Appletons' Cyclopædia of American Biography/Koenig, Juan Ramon
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Koenig, Juan Ramon
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|Edition of 1892. See also Juan Ramón Koenig on Wikipedia, and our Appletons' Cyclopædia of American Biography disclaimer.|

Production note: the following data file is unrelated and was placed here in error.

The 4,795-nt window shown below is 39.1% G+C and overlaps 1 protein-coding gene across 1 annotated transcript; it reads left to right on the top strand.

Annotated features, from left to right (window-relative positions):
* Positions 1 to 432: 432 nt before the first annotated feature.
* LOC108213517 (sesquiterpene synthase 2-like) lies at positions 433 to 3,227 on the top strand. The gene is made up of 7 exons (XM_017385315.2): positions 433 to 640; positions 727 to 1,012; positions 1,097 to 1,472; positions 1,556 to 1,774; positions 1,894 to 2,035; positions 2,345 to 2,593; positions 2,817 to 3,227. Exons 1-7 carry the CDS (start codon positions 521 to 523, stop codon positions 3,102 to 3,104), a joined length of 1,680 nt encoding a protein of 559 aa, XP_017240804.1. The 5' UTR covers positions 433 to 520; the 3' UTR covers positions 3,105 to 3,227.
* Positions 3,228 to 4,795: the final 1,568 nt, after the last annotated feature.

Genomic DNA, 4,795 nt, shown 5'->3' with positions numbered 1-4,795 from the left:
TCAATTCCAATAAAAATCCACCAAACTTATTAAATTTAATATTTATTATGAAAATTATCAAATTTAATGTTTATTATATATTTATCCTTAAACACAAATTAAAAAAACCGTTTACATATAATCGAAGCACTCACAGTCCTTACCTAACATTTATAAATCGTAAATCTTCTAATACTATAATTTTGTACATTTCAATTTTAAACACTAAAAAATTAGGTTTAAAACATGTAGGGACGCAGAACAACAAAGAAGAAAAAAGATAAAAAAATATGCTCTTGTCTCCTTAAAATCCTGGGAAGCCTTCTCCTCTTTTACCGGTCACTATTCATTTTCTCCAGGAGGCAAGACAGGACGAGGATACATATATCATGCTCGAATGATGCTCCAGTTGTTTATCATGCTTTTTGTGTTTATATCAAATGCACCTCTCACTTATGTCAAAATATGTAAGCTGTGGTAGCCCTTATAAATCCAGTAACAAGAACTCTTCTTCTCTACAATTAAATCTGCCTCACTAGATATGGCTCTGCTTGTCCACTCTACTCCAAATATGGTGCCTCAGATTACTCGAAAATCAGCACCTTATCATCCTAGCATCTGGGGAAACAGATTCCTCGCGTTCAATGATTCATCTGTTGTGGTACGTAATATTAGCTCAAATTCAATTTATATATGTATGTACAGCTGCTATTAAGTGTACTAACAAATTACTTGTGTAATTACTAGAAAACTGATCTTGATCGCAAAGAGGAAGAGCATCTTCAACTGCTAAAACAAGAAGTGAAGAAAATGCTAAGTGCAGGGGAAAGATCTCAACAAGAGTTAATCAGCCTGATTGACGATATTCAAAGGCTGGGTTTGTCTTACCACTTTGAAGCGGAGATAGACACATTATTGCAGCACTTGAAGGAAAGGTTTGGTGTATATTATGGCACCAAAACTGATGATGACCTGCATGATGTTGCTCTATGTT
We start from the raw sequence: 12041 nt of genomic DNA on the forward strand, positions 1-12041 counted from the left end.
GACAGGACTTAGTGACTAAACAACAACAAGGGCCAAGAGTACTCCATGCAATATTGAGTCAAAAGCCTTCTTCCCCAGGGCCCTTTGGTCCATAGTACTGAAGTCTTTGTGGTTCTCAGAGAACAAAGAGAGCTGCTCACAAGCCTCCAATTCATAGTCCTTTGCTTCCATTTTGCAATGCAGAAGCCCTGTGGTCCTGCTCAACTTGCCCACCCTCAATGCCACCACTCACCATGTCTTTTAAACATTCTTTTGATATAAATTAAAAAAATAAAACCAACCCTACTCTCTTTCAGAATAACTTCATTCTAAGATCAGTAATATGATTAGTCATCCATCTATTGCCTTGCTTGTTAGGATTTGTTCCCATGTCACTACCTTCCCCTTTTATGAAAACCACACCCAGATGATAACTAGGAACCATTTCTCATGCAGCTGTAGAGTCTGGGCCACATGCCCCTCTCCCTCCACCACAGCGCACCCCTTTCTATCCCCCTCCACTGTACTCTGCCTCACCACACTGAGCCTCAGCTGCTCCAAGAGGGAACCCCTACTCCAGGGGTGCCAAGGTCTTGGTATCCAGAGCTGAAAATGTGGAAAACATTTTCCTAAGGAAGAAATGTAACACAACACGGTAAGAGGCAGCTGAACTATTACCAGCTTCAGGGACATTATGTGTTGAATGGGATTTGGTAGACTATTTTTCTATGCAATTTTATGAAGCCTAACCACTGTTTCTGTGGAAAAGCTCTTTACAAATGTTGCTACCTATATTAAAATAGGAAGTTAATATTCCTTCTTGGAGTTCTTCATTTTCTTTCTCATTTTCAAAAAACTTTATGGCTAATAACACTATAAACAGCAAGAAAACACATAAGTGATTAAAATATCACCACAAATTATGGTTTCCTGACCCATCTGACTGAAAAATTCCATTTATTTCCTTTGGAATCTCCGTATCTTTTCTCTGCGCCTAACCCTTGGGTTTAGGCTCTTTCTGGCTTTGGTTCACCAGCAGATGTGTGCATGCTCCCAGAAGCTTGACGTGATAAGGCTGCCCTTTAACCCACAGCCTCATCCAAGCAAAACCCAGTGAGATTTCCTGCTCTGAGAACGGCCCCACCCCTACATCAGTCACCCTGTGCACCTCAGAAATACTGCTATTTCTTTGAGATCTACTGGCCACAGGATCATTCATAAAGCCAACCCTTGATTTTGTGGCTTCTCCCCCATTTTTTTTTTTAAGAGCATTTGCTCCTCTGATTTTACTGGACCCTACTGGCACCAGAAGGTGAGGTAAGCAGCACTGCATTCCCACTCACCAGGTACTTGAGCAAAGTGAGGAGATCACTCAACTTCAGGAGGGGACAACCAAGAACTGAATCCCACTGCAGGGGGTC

KOENIG, Juan Ramon (kuh'-nig), South American scientist, b. in Malines, Flanders, in 1623; d. in Lima, Peru, 19 July, 1709. He was a priest, and came to Peru in 1655, in the suite of the viceroy, the Count of Alba de Aliste, who appointed him chaplain of the hospital of Espiritu Santo. Koenig taught various branches at the college of San Marcos, especially cosmography. By royal order he visited in 1672 the principal place's of Peru to take observations of their latitude and longitude, for which purpose he had to construct for himself several mathematical instruments that were not to be obtained in Peru. In 1677 he was appointed successor of Francisco Lozano in the chair of mathematics, and was also appointed royal cosmographer. In 1781 he engraved with his own hands a map of Peru on a silver plate, which was highly praised by the French geographer, Louis Feuillet. When the viceroy, the Duke of La Palata, resolved in 1682 to fortify the city of Lima, Koenig, together with Gen. Venegas Osorio, formed the plan for the fortifications, and directed their execution. Koenig wrote “Problema de la duplicación del Cubo” (Madrid, 1678), and from 1680 till 1708 published in Lima daily weather observations under the title of “Conocimiento de los tiempos.” During his last years he had accumulated much material for a geography of Peru, but, unfortunately, after his death a friend burned nearly all his papers, to avoid making public his private matters, and thus the manuscript was lost.